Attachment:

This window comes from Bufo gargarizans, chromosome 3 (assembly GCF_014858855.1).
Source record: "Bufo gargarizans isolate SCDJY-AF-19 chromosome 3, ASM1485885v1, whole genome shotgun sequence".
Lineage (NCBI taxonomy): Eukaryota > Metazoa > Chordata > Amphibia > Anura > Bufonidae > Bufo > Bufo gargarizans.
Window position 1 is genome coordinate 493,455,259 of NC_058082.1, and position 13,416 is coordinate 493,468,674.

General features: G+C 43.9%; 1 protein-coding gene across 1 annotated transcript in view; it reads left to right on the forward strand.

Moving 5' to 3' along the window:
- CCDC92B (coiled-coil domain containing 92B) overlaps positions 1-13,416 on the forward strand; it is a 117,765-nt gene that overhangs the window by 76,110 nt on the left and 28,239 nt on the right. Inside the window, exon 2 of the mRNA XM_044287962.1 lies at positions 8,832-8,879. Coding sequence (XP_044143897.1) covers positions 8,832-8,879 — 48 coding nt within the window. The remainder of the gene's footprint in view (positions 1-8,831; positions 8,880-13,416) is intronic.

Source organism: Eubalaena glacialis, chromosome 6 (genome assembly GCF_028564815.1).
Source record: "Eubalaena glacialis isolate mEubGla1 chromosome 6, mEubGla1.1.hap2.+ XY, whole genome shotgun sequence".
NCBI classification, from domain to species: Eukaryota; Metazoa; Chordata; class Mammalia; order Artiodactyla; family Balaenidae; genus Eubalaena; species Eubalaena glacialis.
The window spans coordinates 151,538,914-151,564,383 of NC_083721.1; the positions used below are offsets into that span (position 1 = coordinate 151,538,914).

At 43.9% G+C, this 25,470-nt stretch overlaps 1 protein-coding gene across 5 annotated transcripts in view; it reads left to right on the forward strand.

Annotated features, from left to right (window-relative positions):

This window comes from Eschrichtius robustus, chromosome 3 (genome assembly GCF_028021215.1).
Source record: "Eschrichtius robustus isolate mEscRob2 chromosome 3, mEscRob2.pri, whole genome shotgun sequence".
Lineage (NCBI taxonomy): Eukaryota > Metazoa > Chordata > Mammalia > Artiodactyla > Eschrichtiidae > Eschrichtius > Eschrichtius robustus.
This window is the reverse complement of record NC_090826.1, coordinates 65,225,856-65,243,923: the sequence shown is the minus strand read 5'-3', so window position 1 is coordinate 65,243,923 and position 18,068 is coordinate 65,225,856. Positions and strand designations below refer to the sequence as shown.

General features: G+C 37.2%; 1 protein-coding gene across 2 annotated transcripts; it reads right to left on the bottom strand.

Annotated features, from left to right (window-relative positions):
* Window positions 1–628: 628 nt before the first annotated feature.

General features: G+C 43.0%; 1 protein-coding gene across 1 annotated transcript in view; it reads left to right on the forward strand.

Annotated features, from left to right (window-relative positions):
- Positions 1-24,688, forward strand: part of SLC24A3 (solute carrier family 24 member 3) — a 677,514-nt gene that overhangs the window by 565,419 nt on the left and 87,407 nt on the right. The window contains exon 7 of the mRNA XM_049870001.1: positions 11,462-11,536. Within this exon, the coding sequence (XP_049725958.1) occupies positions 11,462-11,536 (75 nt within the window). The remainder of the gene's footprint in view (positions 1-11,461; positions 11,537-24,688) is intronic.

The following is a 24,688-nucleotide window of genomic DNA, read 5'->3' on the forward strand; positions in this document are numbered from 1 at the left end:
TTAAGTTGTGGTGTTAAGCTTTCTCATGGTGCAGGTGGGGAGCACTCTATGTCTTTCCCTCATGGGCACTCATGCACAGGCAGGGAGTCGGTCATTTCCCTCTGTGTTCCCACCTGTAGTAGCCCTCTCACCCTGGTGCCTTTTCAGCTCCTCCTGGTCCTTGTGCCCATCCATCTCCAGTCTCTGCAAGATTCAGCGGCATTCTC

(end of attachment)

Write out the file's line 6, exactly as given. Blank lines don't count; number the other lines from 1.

Moving 5' to 3' along the window: